Killing Capitalism Soros-Style

by Matthew Vadum
The American Spectator

Having purchased, rented, or placed a down payment on all the political influence up for sale in America, leftist troublemaker George Soros now plans to ramp up his war on markets worldwide by creating an “Institute for New Economic Thinking” (INET).

“The system we have now has actually broken down, only we haven’t quite recognized it and so you need to create a new one and this is the time to do it,” Soros told the Financial Times last month.

In an interview with Der Spiegel last year Soros said European-style socialism “is exactly what we need now. I am against market fundamentalism. I think this propaganda that government involvement is always bad has been very successful — but also very harmful to our society.”

As preparation for INET, which already has a functioning website, Soros gathered economists to plot his renewed drive for world statism. One of those economists is Joseph Stiglitz, a member of the Socialist International. Stiglitz sits on SI’s Commission on Global Financial Issues, which was created “to address from a social democratic perspective the ongoing global financial crisis.” Of course to socialists a capitalist economy is by definition always in crisis, but that’s a discussion for another day.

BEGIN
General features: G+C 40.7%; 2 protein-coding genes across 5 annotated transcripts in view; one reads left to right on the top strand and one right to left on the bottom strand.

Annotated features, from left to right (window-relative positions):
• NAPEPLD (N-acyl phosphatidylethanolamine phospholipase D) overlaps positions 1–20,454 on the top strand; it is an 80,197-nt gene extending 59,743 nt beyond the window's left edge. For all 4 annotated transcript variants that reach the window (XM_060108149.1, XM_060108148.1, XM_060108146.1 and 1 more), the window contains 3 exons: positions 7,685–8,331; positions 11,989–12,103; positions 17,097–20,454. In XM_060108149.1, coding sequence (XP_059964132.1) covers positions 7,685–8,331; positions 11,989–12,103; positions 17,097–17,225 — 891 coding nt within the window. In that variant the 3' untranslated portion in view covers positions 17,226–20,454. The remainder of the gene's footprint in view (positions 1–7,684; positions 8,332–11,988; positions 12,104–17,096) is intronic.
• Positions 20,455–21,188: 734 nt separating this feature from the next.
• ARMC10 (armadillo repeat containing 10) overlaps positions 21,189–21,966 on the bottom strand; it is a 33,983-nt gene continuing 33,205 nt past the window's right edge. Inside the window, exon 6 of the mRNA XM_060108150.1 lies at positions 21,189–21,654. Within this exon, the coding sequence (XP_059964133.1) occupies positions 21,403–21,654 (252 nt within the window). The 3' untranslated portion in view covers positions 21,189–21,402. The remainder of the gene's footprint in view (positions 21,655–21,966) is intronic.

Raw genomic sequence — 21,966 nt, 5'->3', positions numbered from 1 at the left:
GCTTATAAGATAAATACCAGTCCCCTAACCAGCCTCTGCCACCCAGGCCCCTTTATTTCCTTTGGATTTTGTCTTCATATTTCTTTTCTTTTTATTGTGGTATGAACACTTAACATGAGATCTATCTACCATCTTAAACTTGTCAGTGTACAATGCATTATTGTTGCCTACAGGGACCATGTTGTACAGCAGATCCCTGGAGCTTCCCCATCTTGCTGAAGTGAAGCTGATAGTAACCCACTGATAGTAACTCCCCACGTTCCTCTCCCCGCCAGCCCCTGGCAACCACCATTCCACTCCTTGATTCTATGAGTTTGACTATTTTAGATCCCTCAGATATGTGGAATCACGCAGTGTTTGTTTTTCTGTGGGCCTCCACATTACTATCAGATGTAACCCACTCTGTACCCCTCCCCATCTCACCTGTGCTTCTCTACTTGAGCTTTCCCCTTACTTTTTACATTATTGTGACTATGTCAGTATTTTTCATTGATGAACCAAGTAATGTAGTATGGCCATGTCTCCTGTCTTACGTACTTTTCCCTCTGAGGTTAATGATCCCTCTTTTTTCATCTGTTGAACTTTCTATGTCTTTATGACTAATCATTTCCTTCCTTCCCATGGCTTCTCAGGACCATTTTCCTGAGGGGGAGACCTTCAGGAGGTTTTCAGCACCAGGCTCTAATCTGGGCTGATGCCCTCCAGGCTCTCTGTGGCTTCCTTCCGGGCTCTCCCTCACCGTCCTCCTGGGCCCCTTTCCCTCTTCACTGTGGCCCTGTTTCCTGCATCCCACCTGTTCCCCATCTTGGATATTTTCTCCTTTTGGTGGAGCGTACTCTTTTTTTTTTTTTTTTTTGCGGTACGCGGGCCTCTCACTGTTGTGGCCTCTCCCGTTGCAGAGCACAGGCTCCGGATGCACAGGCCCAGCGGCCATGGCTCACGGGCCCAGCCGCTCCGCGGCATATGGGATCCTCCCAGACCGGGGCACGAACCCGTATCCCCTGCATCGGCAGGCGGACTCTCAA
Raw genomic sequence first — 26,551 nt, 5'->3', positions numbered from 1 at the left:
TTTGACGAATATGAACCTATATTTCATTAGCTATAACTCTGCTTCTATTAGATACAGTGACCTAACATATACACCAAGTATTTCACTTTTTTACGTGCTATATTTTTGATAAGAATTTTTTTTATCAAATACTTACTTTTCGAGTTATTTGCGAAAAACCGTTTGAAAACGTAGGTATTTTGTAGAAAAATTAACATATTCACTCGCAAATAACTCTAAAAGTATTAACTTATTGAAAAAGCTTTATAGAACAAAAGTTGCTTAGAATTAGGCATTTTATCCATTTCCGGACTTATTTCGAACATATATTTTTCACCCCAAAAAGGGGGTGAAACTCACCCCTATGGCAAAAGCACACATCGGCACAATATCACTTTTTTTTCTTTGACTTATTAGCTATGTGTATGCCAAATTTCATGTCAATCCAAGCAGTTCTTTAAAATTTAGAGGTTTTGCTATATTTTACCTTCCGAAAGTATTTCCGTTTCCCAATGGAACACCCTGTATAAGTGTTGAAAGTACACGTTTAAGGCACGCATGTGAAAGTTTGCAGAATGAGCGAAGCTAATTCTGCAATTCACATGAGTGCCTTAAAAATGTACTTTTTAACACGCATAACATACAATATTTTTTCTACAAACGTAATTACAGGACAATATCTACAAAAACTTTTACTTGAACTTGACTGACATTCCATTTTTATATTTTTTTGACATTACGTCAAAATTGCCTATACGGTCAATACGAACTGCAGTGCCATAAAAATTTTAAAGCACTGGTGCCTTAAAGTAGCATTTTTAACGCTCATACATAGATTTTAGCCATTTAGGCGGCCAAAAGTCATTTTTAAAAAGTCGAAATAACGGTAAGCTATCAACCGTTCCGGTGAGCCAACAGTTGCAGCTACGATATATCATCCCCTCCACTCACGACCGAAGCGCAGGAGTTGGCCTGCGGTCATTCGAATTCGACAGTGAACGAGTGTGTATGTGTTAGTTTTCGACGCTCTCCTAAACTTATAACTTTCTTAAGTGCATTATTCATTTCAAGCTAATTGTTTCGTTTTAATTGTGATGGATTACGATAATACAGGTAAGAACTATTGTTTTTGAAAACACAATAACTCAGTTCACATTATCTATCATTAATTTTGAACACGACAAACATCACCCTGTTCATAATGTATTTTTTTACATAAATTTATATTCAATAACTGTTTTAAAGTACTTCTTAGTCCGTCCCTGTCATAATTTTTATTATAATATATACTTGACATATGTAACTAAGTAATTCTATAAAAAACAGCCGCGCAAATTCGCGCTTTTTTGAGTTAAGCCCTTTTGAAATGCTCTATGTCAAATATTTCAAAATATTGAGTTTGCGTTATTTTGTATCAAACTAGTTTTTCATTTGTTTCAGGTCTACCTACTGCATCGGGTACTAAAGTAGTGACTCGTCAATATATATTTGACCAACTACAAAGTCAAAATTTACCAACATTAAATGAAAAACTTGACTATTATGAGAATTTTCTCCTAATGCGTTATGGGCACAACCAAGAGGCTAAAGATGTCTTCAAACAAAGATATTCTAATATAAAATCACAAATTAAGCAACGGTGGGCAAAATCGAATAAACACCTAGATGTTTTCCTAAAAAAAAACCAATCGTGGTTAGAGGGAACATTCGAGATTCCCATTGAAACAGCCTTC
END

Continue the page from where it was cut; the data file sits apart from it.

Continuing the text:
INET’s website quotes socialist Stiglitz saying, “The financial crisis has caused a moment of deep reflection in the economics profession, for it has put many long-standing ideas to the test. If science is defined by its ability to forecast the future, the failure of much of the economics profession to see the crisis coming should be a cause of great concern.”

INET is scheduled to be launched at England’s Cambridge University in April. The owner of America’s Democratic Party, who spent over $20 million to prevent President Bush’s reelection in 2004, plans to shell out $50 million for INET over a decade and hopes matching funds will push the total endowment to $200 million.

Liberal writer Ezra Klein notes, “That’s a lot of money. It’s so much money, in fact, that it’s hard to imagine how an economics think tank will use it.”

Why Soros feels he’s not having enough impact on the world is unclear.

Soros helped finance the Czech Republic’s 1989 “Velvet Revolution” that brought Vaclav Havel to power. He acknowledged having orchestrated coups in Croatia, Georgia, Slovakia, and Yugoslavia. He brought the financial systems of the United Kingdom and Malaysia to their knees.

In the U.S., his preferred candidate now lives in the White House, the radical party he adores controls Congress, and interest groups and the bulk of the progressive political infrastructure kneel at his feet.
Through his charity, the Open Society Institute, Soros funds groups such as ACORN that are among the most influential in America.

The article continues at The American Spectator.

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